From the place of thunder to the water breaking over rocks

Bondi beach is one of the most famous places in Sydney. Before even learning about Opera House and Harbor Bridge, everyone already knows about Bondi beach. However, do you know why it is called B-O-N-D-I and why? To be honest I’ve never thought about before the other day… “Bondi” or “Boondi” is an Aboriginal word meaning water breaking over rocks or noise of water breaking over rocks.

Bondi beach 1890

Bondi beach 1890

I remember my good friend visiting me in Sydney couple of years ago. We went to see the famous Bondi beach where she got so nervous and scared of the constant noise of waves breaking on the rocks than we had to leave the suburb for the day 🙂 So I guess it is notoriously (for its noise) popular place got it name right.

They say now Bondi is very Russian or Irish or Jewish. Well, Bondi Beach was a working class suburb throughout most of the twentieth century. Following World War II, Bondi Beach and the Eastern Suburbs became home for Jewish migrants from Poland, Russia, Hungary, Czechoslovakia and Germany. Many more immigrants are arriving from those countries now, often staying in Bondi area. As for Irish, backpackers from UK loooooove staying on the beach while also being surrounded by fun pubs. Bondi has it all.

Long time before the existence The Bra Boys who are known to be terrorizing the society since 1990s (as a gang who has gained notoriety through violent clashes with members of the public and police), Maroubra was another aboriginals land named place of thunder (or Maroubra as we say now). In around 1890s a fully rigged iron ship weighing 1,513 tons, was caught by the gale force winds and shipwrecked at the northern end of Maroubra Beach while heading north toward Newcastle…. hence Maroubra – or place of thunder.

The Hereward wrecked on Maroubra Beach, May 1898

The Hereward wrecked on Maroubra Beach, May 1898

Since my curiosity started to grow with learning the meaning of two beach’s names in Sydney, I decided not to stop here. I was reading about Bondi and Maroubra while enjoying the view of Coogee beach.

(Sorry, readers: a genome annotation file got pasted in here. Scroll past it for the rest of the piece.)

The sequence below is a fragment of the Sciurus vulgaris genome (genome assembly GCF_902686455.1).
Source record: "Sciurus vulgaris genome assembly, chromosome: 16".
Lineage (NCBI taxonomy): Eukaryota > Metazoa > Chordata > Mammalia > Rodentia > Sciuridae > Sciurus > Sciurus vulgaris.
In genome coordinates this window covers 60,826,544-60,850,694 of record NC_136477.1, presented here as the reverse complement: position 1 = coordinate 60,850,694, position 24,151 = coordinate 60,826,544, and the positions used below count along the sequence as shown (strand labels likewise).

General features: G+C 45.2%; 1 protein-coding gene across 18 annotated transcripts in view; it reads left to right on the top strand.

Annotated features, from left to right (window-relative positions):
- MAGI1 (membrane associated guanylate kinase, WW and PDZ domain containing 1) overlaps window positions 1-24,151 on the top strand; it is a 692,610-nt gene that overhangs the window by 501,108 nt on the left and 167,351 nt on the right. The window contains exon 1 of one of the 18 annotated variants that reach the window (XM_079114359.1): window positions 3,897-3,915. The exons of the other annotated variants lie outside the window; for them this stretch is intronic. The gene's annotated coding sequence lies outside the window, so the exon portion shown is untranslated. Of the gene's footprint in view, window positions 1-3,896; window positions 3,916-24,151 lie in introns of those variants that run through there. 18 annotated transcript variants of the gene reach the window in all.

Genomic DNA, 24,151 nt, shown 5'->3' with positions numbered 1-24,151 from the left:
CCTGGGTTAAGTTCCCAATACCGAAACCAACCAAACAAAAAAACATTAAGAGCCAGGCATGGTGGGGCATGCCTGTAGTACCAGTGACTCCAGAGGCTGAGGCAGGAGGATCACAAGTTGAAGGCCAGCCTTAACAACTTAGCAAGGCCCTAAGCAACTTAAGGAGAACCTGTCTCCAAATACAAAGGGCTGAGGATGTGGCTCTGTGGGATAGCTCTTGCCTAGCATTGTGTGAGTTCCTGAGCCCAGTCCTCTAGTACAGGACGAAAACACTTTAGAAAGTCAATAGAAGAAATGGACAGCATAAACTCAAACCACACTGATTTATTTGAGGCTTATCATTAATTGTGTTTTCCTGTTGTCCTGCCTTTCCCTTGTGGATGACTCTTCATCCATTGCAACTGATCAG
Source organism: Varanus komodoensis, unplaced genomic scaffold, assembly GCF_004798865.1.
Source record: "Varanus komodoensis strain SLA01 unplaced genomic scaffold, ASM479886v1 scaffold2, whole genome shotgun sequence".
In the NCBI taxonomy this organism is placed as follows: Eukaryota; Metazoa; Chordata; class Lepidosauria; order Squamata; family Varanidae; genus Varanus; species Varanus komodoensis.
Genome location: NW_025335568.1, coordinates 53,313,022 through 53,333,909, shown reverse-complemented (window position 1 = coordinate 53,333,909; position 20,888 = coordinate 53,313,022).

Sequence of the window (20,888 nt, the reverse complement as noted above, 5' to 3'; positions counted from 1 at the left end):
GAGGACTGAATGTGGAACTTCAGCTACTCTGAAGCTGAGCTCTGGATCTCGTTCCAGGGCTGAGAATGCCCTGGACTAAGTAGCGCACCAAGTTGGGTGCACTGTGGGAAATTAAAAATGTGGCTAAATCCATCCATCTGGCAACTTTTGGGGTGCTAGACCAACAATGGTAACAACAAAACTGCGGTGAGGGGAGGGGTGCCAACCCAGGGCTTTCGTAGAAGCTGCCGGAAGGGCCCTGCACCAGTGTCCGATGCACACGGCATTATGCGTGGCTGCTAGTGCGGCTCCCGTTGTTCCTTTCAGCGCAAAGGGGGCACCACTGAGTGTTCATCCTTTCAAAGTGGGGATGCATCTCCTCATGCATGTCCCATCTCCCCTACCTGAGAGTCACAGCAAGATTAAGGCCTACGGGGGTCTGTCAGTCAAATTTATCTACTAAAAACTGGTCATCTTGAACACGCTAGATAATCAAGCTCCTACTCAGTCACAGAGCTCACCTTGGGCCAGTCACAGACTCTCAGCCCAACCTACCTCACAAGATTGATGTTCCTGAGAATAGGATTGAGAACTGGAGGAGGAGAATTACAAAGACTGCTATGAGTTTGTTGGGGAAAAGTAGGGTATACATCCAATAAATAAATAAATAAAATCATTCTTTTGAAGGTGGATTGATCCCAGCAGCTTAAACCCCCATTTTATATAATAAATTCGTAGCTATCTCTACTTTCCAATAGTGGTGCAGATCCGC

Coogee beach, around 1900

Coogee beach, around 1900

Coogee beach 1900-1910

Coogee beach 1900-1910

The actual name Coogee is believed to be borrowed from a local Aboriginal word koojah which means “smelly place”. Another version is koo-chai or koo-jah which mean the smell of the seaweed drying or “stinking seaweed”, a reference to the smell of decaying kelp washed up on the beach. And in fact, Coogee beach does often have seaweed washed on its sand which now of course gets removed before it starts producing the smell. A cool fact for all the beer lovers, Coogee was gazetted as a village in 1838, in 1863 the first school was built which was later converted to become the Coogee Bay Hotel in 1873.

Sorry to disappoint but Bronte beach, the one located between Coogee and Bondi (and several other smaller bays), was named Bronte after a land owner. 42 acres (170,000 m2) of land were bought from Mortimer Lewis (1796–1879), the Colonial Architect who owned most of the frontage in the area in the 1830s. His home was completed in 1845 and was named Bronte House, for Lord Nelson, who was the Duke of Bronte, a place in Sicily, Italy.

Annablogia - Bronte beach 1900

State Library of New South Wales – Bronte beach 1900

I absolutely love history and especially old images therefore I will carry one with the story 🙂 Tamarama beach …

When researching about Tamarama beach, I found the image of the 1887 Sydney’s first coastal amusement park, and one of the earliest in Australia, opened named The Bondi Aquarium.

1887 Sydney's first coastal amusement park,  Bondi Aquarium on Tamarama beach.

1887 Sydney’s first coastal amusement park, Bondi Aquarium on Tamarama beach.

Later on destroyed by fire, rebuilt multiple times it was still there. In 1901 it was called Wonderland City where they also introduced circus performances which were not fully accepted by the residents in the area. They also had to constantly fight for their access to the beach. As a result, Wonderland City closed in 1911. In 1920, the NSW Government bought the area and proclaimed it Tamarama Park. There is still a Wonderland Avenue at Tamarama.

Look at the picture above. I cannot find this high cliff which is there now. It is pretty flat piece of land which it definitely not the case now. Tamarama is very narrow and small beach with some nasty currents. I love Tamarama but got taken away by the rips too many times now and rarely get into the water. Tamarama was initially known as  Dixon Bay by early European settlers. However the name was changed to Tamarama in the 1800s which is borrowed from the Aboriginal name ‘Gamma Gamma’.

There are very many bays and beaches along the coast all over Australia. Each of them has its own story starting from the days of aboriginals to the very modern days. I have been very curious about some of them which is only a couple of famous beaches around the area where I live. However Australian coastline stretches all the way  the North where Central coast is, where hundreds and hundred of larger and tiny secret bays in Queensland and many dangerous waters in Northern Territory. It is a Wonderland for the little curious Alice inside me 🙂

Annablogia - eastern suburbs beaches


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